and Mr. and Mrs. Lott have been to
Atlanta with him for treatment, and
last week, Mrs. Lott went with him to
a special sanatorium in Richmond,
Va., hoping that he might be relieved.
It is the prayer of everyone that this
dear Jboy may be restored to health
and strength. 1
On Thanksgiving evening, Thurs
day, November 24, Miss Mary Marsh
entertained a number of her friends
at a party celebrating her fifteenth
birthday. The guests arrived at 8
o'clock and music was rendered until
the cards for progressive conversa
tion were distributed. Fifteen dates
of conversation were enjoyed by
those participating, during which a
flower contest was engaged in. De
lightful block cream and pound cake
were served by Misses Mary Cante
lou, Dorothy Marsh and Margaret
Lyon. ' .
The guests remained until after
eleven o'clock, having a general good
time and wishing Miss Marsh many
happy returns of the day. Many
pretty and useful gifts were present
ed to the charming hostess.
Farmers Should Attend.
The annual meeting of the South
Carolina Division of the American
Cotton Association will be held in
Columbia Wednesday, November 7,
at noon in Craven Hall. Arrange
ments are being made to care for the
largest number of farmers that ever
gathered in Columbia. Edgefield
county should be represented by a
score or more of farmers. Every in
dividual who attends will not only
help along the cause but will be per
sonally benefitted. This is a time
when we are forced to get out'of the
old ruts and attending such gath
erings as this will help a farmer tc
catch a new vision. Surely Edgefield
county farmers will not have to be
urged to send a delegation to Colum
bia to this important meeting.
FOR SALE: One Barred Rod
cockerel and 15 pullets. Price reason
able. D. J. LaGRON'E.
Miss Florence Mims Writes of
Thanksgiving in Tonkawa.
This is Thanksgiving day and'-.tp
seventh that I have spent away from
Edgefield. For the last three years it
has been amid' snow, or ,at least$o
treme 'cold, but here the sun is shot
ing and the weather is very pleasant'.
The few trees have, lost their lea*
and stand like skeletons along;
There is nothing outside of in
est to see, but within there is tv
and qranberry sauce. I am going
dinner at the home of the newspa
man of Tonkawa, Mr. Whinnery;
that there will be a suggestio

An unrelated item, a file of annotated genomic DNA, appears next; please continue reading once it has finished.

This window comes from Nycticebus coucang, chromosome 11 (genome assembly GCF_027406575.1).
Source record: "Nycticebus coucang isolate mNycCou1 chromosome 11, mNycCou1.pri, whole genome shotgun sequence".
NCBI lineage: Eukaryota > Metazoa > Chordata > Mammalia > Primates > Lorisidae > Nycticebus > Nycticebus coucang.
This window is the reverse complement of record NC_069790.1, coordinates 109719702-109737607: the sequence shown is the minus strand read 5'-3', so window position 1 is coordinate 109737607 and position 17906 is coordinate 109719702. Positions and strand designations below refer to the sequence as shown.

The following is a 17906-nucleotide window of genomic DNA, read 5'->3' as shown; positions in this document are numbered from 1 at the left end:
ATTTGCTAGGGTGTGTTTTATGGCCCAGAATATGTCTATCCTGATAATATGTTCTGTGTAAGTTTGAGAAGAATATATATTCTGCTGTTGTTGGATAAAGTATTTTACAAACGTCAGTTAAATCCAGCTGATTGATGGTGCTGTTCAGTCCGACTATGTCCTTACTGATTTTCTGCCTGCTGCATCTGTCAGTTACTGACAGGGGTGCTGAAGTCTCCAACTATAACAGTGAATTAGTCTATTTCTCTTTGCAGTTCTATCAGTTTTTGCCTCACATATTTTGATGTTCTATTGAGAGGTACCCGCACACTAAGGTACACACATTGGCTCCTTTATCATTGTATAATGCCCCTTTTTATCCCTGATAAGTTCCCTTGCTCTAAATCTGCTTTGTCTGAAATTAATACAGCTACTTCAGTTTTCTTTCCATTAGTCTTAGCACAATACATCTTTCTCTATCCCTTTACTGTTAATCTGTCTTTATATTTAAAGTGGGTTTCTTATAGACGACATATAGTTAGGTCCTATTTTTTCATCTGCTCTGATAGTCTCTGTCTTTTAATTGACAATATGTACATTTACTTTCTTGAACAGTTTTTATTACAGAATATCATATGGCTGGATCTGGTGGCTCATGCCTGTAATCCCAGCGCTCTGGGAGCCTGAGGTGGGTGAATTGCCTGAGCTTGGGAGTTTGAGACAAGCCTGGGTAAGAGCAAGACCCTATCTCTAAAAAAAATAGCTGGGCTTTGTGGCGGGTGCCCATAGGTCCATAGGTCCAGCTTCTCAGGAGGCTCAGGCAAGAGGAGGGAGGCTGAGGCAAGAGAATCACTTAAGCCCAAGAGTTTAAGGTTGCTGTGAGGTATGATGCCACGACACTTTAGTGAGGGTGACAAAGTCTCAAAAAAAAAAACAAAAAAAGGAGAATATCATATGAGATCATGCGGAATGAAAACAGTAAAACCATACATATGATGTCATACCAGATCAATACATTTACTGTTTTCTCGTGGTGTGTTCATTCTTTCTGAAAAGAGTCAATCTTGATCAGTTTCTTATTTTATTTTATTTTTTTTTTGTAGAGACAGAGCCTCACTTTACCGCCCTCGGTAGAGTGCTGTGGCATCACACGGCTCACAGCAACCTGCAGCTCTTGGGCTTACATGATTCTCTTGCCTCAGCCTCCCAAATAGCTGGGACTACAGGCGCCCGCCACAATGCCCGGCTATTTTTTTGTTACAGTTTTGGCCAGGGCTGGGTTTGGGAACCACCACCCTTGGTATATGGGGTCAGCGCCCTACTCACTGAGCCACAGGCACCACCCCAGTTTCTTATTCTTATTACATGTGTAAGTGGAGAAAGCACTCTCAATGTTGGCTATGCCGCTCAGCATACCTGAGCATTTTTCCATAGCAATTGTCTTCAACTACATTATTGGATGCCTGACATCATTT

I suppose this is a time to co
one's blessings. I am glad that I
a'live and breathing the dry, hea?
ful prairie air of Oklahoma. Half:; of
the exhiliaration in joy comes, any
way, from putting a pleasant iriter
pretation on things, so greatly dots
our imagination color or discolor
daily happenings .of our lives
On my way to the Thanksgivj
service at the Presbyterian churcl
passed an Indian man "and woman
riding in a Ford car. Indians ar? ?fK?|
to me an ordinary sight,
those were the first that I had ?
seen on Thanksgiving day, and;
brought back memories of the first
Thanksgiving that I had read aboti^
and what a part the redman played
in it. These two in the Ford probably
did not know what day this was, un
less the closed stores brought to mfhd
that this was a holiday.
Yesterday I went very hurrie??y
into a store to purchase someth8p?
and the otherwise available clerk Vjj?s
selling brilliant red cloth to two fat j
Indian women with shiny black hair
and faces at once smooth and expres
sionless. Two little Indian boys we're
with them talking to each other in
English. I was willing to wait while
these interesting creatures slowly
made their purchase. I had never had' j
such a really good opportunity toT
serve them before.
Last Sunday afternoon IdroveHo
._ _ _i..._.J _...i.---. _
Indians along the way except some
driving or riding horseback.
The Osages are the richest In
dians in the world.on account of the
rich yield of oil on their land.
A short time ago I saw a specimen
with a face as really finely chiselled
as pictures show,*a tall picturesque
figure walking down the street, and
wearing a broad brimmed black hat
He looked the typical warrior. I nev
er cease to have a peculiar feeling of
curiosity and interest colored by my
admiration on seeing an Indian man
with long braids twisted with green
or orange, br an Indian squav; in a
fringed and beaded shawl.
U. P. S., Tonkawa, Okla.
November 24, 1921.
Beautiful Birthday Party.
Friday afternoon the beautiful
home of Mr. and Mrs. Lovick P.
Smith presented a lovely scene, the
occasion being the celebration of lit-,
tie Lovick's 8th birthday. The house,
piazzas and lawn literally swarmed
with children, there being more than
150 present. The entertainment for'
the little folk was planned on a
unique and very large scale, a real
carnival with confetti, booths, clowns
and other similar amusements being
arranged. The climax was reached
when eight hot air balloons was as
cended for the entertainment of the
merry makers, each balloo?, repre-]
senting a year of the little host*s age.
The time passed as rapidly by as if I
the little boys and girls were in a |
circus or carnival midway. The little
host and his parents left nothing un
dbne that would contribute in. any
way to the pleasure of the afternoon.
After all had grown weary with out
door sports of all kinds, ice cream
and cake were served. As the shad
ows lengthened the little guests relue- j
tantiy bade their host good-bye, many j
expressing the hope that there would
be annnual returns of this happy oc
The lucky number at the drawing
last Saturday was 752. The holder
will please call and get a Fisk inner
tube absolutely free'.
YONGE & MOONEY.
"Our Own Alf Taylor."
The only introduction given (
ernor A. A. Taylor by Commissu